Sorry Diet Coke Fans, Turns Out Its Sweetener May Cause Cancer

The World Health Organisation is set to declare that the sweetener could contribute to our chances of developing cancer.
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If, like us, you simply cannot cope without your afternoon can of Diet Coke, we’ve got some devastating news for you.

The World Health Organisation (WHO) are about to declare that aspartame, the sweetener used in the fizzy drink, is “possibly carcinogenic to humans," according to news reports.

Yup, the bombshell report has uncovered that the sweetener, commonly found in everything from diet drinks to chewing gum, is a potential cancer risk.

Sources told Reuters that the sweetener will be listed next month (July 14 2023) following a review by the WHO’s International Agency for Research on Cancer (IARC).

However, the ruling does not take into account how much of a product a person can safely consume.

A spokesperson for the WHO’s International Agency for Research on Cancer, which will make the decision, said its findings will be kept under wraps until July, but that the report will be “the first fundamental step in understanding carcinogenicity".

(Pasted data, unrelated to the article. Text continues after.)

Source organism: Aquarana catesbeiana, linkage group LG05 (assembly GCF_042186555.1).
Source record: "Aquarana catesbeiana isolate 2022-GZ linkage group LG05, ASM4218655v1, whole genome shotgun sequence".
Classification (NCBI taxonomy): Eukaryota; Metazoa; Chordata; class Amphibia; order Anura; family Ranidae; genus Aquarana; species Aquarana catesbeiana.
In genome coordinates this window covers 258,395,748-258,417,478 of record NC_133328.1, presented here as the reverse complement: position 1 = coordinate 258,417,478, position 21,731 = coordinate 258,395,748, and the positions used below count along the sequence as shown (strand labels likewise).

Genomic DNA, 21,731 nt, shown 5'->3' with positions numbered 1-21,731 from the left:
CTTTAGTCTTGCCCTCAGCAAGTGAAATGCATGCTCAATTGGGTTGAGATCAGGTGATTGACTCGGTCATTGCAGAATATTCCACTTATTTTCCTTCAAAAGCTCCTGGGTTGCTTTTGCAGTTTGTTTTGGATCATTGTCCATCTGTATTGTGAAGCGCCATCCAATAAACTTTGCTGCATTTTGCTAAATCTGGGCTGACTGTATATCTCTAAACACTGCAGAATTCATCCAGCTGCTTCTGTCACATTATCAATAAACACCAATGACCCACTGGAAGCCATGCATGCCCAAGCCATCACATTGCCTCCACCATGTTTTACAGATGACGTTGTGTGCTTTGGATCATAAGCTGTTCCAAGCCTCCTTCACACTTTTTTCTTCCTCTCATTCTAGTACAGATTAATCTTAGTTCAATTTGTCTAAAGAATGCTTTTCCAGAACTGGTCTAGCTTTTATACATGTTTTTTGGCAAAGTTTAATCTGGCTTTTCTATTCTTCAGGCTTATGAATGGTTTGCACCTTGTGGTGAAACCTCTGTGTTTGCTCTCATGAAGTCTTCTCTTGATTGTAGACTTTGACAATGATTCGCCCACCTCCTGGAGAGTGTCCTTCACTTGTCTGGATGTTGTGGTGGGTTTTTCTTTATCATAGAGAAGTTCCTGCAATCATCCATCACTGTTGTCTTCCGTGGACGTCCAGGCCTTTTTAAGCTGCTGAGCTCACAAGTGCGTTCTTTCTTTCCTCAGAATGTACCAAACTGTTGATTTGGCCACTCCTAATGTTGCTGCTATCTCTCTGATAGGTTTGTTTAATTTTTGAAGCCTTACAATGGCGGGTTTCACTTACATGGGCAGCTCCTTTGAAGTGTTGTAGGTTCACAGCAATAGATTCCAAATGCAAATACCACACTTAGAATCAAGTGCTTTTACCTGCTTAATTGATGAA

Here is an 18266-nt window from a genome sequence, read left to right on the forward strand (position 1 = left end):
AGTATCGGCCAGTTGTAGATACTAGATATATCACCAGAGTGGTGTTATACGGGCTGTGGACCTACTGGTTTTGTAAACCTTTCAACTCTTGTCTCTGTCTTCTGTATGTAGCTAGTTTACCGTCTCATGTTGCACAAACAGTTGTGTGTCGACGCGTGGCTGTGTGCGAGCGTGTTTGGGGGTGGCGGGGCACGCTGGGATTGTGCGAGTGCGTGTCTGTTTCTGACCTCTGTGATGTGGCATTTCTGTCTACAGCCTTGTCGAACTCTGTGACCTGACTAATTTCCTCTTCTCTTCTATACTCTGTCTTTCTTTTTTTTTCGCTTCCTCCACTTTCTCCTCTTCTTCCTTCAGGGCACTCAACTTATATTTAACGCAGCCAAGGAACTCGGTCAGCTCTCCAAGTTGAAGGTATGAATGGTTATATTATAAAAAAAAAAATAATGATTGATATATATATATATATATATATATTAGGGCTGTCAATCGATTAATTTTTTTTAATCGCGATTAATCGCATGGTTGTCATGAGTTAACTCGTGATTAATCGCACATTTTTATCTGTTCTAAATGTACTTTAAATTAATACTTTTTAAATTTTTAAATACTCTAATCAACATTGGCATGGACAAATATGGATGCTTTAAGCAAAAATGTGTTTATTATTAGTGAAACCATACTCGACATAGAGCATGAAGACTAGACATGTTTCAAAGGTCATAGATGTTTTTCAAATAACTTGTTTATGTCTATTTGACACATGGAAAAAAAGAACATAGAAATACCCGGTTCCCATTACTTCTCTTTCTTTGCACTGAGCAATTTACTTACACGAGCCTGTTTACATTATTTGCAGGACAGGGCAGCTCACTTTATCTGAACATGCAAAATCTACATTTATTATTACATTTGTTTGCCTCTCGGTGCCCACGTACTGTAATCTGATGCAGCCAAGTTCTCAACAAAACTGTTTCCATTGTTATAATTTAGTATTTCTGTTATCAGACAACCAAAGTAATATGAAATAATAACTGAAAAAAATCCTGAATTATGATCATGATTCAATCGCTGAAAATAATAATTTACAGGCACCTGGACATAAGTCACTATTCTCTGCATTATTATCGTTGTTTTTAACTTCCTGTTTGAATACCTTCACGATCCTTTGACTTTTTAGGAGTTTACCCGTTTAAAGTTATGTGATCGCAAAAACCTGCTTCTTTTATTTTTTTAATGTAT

The IARC has also previously faced criticism for categorising working overnight and eating red meat as “probably cancer-causing”.

According to the IARC, using your smartphone may also cause cancer – the same proposed category for aspartame.

As you can imagine, the report has seriously divided experts.

“IARC is not a food safety body and their review of aspartame is not scientifically comprehensive and is based heavily on widely discredited research,” Frances Hunt-Wood, the secretary general of the International Sweeteners Association (ISA), said.

Meanwhile, a separate health body, the Joint FAO/WHO Expert Committee on Food Additives (JECFA), ruled in 1981 that aspartame is safe to consume when consumed within daily limits.

An adult weighing, on average, nine stone would have to drink up to 36 cans of a soft drink to risk overconsumption (okay, even our enjoyment of Diet Coke doesn’t stretch that far).

Confusingly, the JECFA is also expected to reveal its own review into aspartame on July 14.

Businesses and regulators alike are worried that holding both JECFA and IARC’s processes could cause problems.

Nozomi Tomita, of Japan’s Ministry of Health, Labour and Welfare, sent a letter to the WHO in March asking “bodies to coordinate their efforts in reviewing aspartame to avoid any confusion or concerns among the public.”

HuffPost UK has contacted Coca-Cola for comment.